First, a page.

Coprophagia: The Scoop on Poop Eating in Dogs

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By Dr. Sophia Yin

It seems like every few months a study comes out touting the benefits of pet ownership. According to the claims, stroking pets lowers our blood pressure, dog companions increase our exercise, and going to the dog park improves our sociability. But what most studies fail to reveal is the dark, dirty secret that up to 16% of dog owners don’t want you to know: THEIR dogs eat poop…a lot!

Yes, according to a study presented at the annual ACVB/AVSAB Behavior Symposium in San Diego last month, 16% of dogs are serious stool eaters. That means they have been seen doing it 5 times and 24% have been caught in the act at least once. Dr. Benjamin Hart, a board certified veterinary behaviorist at the University of California, Davis, conducted the study that consisted of two web-based surveys. The first yielded 1,548 usable returns and was about dogs and their traits in general. Dr. Hart also inconspicuously slipped in a few questions about stool eating so that researchers could compare non-stool eaters with stool-eaters to look at the numbers of each as well as the characteristics and factors associated with the behaviors. The second survey was just for pooches that had been observed eating poop more than 10 times. Hart received 1,400 usable surveys.

For those of you who are set on making sure you never get a dog with this despicable and stinky trait, the survey revealed some important factors you may want to know. For instance, Hart found, “The more dogs you have the more likely your dog will eat poop. The smallest percent (19%) of poop eaters were in single dog homes whereas 24% lived with two dogs and 30% lived in a three-dog household.”

Why would that be? It could have to do with the fact that while 15% of the stool-eaters ate their own poop, 85% ate the feces of other dogs. So more dogs probably equals more opportunity to eat another dog’s digested food. Yuck! Why is that somehow grosser than dogs eating their own?

Before you raise your hands wildly and proclaim that the dog must be lacking something in his diet, read on. “We found that diet of the dog had no effect,” says Hart. They did however find that gender and sexual status mattered somewhat. “Intact males were the least likely to eat stool. Neutered males were more likely, and spayed females the most likely at 19%.” says Hart.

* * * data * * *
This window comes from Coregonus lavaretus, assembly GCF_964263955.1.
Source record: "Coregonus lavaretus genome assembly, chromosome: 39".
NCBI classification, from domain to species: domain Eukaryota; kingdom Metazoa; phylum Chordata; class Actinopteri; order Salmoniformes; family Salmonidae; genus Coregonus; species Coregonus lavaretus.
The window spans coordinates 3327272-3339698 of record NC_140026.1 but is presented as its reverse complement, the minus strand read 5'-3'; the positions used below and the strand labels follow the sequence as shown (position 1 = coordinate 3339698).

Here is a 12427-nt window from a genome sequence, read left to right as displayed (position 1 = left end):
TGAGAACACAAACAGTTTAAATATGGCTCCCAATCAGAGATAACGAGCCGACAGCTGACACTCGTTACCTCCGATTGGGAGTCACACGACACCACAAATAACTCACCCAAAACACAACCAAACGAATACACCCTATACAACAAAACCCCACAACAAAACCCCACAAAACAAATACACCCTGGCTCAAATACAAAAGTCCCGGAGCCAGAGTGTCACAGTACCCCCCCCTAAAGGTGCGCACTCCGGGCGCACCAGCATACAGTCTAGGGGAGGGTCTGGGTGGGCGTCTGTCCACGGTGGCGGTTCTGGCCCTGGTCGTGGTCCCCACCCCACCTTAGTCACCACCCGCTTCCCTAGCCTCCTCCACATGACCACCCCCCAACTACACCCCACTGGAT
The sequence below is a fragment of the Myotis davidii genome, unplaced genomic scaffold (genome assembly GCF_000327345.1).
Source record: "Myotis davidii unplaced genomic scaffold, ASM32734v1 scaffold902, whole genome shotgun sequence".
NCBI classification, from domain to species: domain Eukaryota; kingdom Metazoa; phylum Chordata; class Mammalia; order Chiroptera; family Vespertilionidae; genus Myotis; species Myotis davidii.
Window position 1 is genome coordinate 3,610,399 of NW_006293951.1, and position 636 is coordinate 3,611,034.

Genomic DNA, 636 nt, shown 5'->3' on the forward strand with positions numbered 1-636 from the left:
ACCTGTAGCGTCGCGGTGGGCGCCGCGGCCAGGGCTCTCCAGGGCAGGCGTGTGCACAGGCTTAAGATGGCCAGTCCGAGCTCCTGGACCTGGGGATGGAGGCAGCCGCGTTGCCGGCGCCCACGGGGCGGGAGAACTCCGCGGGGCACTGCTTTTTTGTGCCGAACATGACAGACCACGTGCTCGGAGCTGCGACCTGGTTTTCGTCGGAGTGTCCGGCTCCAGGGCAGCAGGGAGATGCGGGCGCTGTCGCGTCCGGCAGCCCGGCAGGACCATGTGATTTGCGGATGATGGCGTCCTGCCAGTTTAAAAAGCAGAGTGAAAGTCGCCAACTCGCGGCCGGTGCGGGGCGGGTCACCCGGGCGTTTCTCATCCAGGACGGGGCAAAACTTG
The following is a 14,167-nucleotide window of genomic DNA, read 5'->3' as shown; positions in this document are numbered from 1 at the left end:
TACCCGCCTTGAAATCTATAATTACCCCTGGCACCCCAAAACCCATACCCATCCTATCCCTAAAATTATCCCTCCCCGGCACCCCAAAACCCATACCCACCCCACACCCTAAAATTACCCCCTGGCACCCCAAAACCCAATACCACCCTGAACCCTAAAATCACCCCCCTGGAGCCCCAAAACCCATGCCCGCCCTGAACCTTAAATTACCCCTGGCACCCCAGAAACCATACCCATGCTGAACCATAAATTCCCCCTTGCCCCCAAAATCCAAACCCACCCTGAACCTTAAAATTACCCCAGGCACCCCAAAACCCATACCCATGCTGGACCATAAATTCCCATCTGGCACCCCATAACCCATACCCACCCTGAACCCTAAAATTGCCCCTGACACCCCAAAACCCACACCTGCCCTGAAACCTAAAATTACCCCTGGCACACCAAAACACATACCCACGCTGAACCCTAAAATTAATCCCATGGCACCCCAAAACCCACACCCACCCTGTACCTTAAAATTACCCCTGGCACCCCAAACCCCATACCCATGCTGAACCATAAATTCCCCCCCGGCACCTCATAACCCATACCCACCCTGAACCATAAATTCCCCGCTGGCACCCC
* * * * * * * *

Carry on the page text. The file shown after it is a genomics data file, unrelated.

My theory why this would be? Perhaps the intact males were thinking about other things (like sex!).

There were also some breed dispositions: 38% of border collies had a history of eating poop and 40% of shelties did, too. Now that’s something that probably will never show up in a breed description. Which breeds ate poop the least? Hart stresses there weren’t enough dogs to tell, but he points out, “None of the poodles in the study ate their stool”.

Now, Hart’s original hypothesis was that perhaps some dogs eat poop because they are messy….slobs. But the fact that both stool eaters and non-stool eaters were equally easy to house-train seems to discount this hypothesis. Perhaps the most likely predictor for a dog to exhibit this behavior is if he’s a greedy eater: 52% of the stool eaters would steal food off a table. Only 27% of the non–poop eaters showed this lack of impulse control. But even if they were greedy eaters and ate poop, they were still somewhat selective. Over 90% only ate stools one to two days old and 75% only ate stools within the first 24 hours.

Do Commercial Products for Poop-Eating Dogs Work?

Ok, so you finally admit to yourself that your dog eats poop. What can you do? First off, don’t waste your time with the commercial anti-coprophagia agents. Of the 12 on the market at the time— For-Bid®, Nasty-habit®, Copraban®, Deter®,, and Potty Mouth®,  to name a few—none worked in more than 2% of dogs. Many didn’t work in any dogs at all. Even placing chili pepper in the poop didn’t work. Of course, does this really come as a surprise? Clearly, dogs that eat poop don’t care about bad taste. The study also found that you should avoid wasting your breath and energy using punishment.  Yelling or chasing the dog away, electronic collars, and telling dogs to leave-it didn’t work either.

So What Should You Do?